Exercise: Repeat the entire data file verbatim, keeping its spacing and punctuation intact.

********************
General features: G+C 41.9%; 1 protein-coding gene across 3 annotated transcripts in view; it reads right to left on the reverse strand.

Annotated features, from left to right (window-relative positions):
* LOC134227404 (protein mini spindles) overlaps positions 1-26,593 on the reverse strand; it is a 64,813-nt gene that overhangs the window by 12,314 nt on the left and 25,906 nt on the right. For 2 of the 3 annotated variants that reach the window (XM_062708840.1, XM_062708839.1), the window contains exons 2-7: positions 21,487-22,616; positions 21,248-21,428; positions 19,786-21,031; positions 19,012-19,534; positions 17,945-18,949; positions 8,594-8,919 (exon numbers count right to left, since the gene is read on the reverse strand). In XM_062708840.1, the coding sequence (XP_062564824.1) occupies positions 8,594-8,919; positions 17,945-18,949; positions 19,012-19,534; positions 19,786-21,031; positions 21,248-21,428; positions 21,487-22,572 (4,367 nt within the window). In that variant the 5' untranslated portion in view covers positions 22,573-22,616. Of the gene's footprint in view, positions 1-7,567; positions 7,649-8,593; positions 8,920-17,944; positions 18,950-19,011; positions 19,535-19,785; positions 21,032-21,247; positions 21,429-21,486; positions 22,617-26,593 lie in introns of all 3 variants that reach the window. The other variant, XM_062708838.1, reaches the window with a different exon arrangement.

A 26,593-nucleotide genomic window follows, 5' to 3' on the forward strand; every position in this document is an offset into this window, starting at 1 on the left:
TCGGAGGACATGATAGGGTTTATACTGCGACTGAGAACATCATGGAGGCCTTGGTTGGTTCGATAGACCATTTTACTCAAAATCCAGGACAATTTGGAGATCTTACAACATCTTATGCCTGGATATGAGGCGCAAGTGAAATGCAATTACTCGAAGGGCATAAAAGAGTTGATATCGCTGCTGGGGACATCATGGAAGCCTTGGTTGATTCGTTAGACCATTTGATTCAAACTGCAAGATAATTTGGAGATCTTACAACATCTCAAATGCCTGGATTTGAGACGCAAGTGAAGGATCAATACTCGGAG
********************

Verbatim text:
General features: G+C 41.9%; 1 protein-coding gene across 3 annotated transcripts in view; it reads right to left on the reverse strand.

Annotated features, from left to right (window-relative positions):
* LOC134227404 (protein mini spindles) overlaps positions 1-26,593 on the reverse strand; it is a 64,813-nt gene that overhangs the window by 12,314 nt on the left and 25,906 nt on the right. For 2 of the 3 annotated variants that reach the window (XM_062708840.1, XM_062708839.1), the window contains exons 2-7: positions 21,487-22,616; positions 21,248-21,428; positions 19,786-21,031; positions 19,012-19,534; positions 17,945-18,949; positions 8,594-8,919 (exon numbers count right to left, since the gene is read on the reverse strand). In XM_062708840.1, the coding sequence (XP_062564824.1) occupies positions 8,594-8,919; positions 17,945-18,949; positions 19,012-19,534; positions 19,786-21,031; positions 21,248-21,428; positions 21,487-22,572 (4,367 nt within the window). In that variant the 5' untranslated portion in view covers positions 22,573-22,616. Of the gene's footprint in view, positions 1-7,567; positions 7,649-8,593; positions 8,920-17,944; positions 18,950-19,011; positions 19,535-19,785; positions 21,032-21,247; positions 21,429-21,486; positions 22,617-26,593 lie in introns of all 3 variants that reach the window. The other variant, XM_062708838.1, reaches the window with a different exon arrangement.

A 26,593-nucleotide genomic window follows, 5' to 3' on the forward strand; every position in this document is an offset into this window, starting at 1 on the left:
TCGGAGGACATGATAGGGTTTATACTGCGACTGAGAACATCATGGAGGCCTTGGTTGGTTCGATAGACCATTTTACTCAAAATCCAGGACAATTTGGAGATCTTACAACATCTTATGCCTGGATATGAGGCGCAAGTGAAATGCAATTACTCGAAGGGCATAAAAGAGTTGATATCGCTGCTGGGGACATCATGGAAGCCTTGGTTGATTCGTTAGACCATTTGATTCAAACTGCAAGATAATTTGGAGATCTTACAACATCTCAAATGCCTGGATTTGAGACGCAAGTGAAGGATCAATACTCGGAG